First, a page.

A national public holiday to celebrate the Matildas if they win the FIFA Women’s World Cup will be on the agenda when leaders meet later this week.
The Matildas have done what no Australian soccer team – men or women — have done before: secure a spot in the FIFA World Cup semi-final.
The golden girls are now just one game away from the all-important final and Prime Minister Anthony Albanese has argued Australians should be rewarded with a day off if they are victorious.
“I’ve got to say this is something much more than just a sporting event,” Mr Albanese told ABC Sydney on Monday morning.
“Regardless of what happens, what we need to do is to have a proper celebration of the Matilda‘s and their achievements.”
But not everyone is a fan of the plan.
Nationals frontbencher Barnaby Joyce poured cold water over the idea when asked on Monday morning, questioning why we should have a day off to celebrate the success of one team and not another.
“I think it’s a very good reason or the Matildas to have a day off. But look, why didn’t we have a day off after the Diamonds won (the Netball World Cup)?” he told Seven’s Sunrise.
“I mean that they would have just put just as much effort in as anybody else. When we go well in the Olympics, we’re gonna have a day off after that?”
Mr Joyce’s comments echoed those from his leader, David Littleproud, on Sunday, who said employers could not afford the move.
“We’ve just got to be really careful, this taking days off, because ultimately somebody does pay. I mean, it‘s not a case of it’s for free.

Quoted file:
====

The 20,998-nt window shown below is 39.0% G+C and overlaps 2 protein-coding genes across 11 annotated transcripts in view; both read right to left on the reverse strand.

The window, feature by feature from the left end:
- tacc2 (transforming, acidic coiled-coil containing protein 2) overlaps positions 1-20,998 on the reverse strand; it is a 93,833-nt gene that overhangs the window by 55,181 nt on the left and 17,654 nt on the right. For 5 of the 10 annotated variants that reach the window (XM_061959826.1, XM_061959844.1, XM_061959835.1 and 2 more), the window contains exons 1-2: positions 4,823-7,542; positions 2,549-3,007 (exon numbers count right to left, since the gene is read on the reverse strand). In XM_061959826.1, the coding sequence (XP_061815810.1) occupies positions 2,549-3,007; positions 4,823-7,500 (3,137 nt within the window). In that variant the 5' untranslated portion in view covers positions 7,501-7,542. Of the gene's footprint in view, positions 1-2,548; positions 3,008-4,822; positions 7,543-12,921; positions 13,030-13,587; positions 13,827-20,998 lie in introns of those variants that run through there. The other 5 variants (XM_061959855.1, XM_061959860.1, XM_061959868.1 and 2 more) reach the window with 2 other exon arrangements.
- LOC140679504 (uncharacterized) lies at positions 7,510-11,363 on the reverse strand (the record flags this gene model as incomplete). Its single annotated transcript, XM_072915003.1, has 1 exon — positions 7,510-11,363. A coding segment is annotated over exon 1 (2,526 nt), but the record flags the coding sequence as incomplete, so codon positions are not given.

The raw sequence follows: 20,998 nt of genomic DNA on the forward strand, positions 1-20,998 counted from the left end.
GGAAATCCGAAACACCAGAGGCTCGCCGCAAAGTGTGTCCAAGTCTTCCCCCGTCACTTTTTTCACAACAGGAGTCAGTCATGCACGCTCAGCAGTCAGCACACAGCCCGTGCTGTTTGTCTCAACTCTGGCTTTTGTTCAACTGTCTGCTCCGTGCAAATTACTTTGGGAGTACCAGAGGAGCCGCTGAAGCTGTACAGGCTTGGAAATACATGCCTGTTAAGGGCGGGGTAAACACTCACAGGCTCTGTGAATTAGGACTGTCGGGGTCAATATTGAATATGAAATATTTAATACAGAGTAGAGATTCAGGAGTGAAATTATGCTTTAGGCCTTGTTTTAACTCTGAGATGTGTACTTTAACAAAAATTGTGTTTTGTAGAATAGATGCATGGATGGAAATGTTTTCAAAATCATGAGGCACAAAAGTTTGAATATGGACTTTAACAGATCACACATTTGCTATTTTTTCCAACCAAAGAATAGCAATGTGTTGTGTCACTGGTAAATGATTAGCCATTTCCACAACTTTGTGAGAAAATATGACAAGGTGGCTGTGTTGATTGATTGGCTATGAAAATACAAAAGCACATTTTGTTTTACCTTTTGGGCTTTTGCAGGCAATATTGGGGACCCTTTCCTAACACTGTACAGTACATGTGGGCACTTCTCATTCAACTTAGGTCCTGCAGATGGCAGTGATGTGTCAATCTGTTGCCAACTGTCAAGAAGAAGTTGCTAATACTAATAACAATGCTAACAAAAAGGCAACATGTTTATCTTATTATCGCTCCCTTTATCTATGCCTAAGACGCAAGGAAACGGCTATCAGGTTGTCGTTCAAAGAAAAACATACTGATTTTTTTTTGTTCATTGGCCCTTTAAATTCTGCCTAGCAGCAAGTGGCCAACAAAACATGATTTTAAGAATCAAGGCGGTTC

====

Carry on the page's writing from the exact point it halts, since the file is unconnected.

“Somebody has to pay and it’s overwhelmingly the small businesses. And if I asked you, ‘do you want to pay for your colleagues to have a day off?’, you would probably say no.”
Public holidays can only be called by state governments.
The last public holiday agreed to by national cabinet was the national day of mourning to mark the death of Queen Elizabeth II last September.
Mr Albanese stressed the world does not stop on a public holiday.
“I remember when we did the national day of mourning for the Queen … There was some of the fears about what would happen and small businesses had the biggest boost, if you’re in the hospitality industry, that it had for a very long period of time on that day,” he said.
Environment Minister Tanya Plibersek said she wasn’t sure how much work would be done on the Monday following the final, if the Matildas won.
“I can tell you if people do as much work as you know, I managed to do on Sunday, the whole of the day was spent talking about that incredible penalty shootout with pretty much everyone I ran into.
“I don‘t think Australians will be doing much work the day after a Matildas win, if they win the whole World Cup.
“It would just be a day of hanging around the water cooler talking about how great it was, if people were at work.”
The Matilda’s will play England on Wednesday night in Sydney, with the winner taking on either Spain or Sweden in the grand final next Sunday.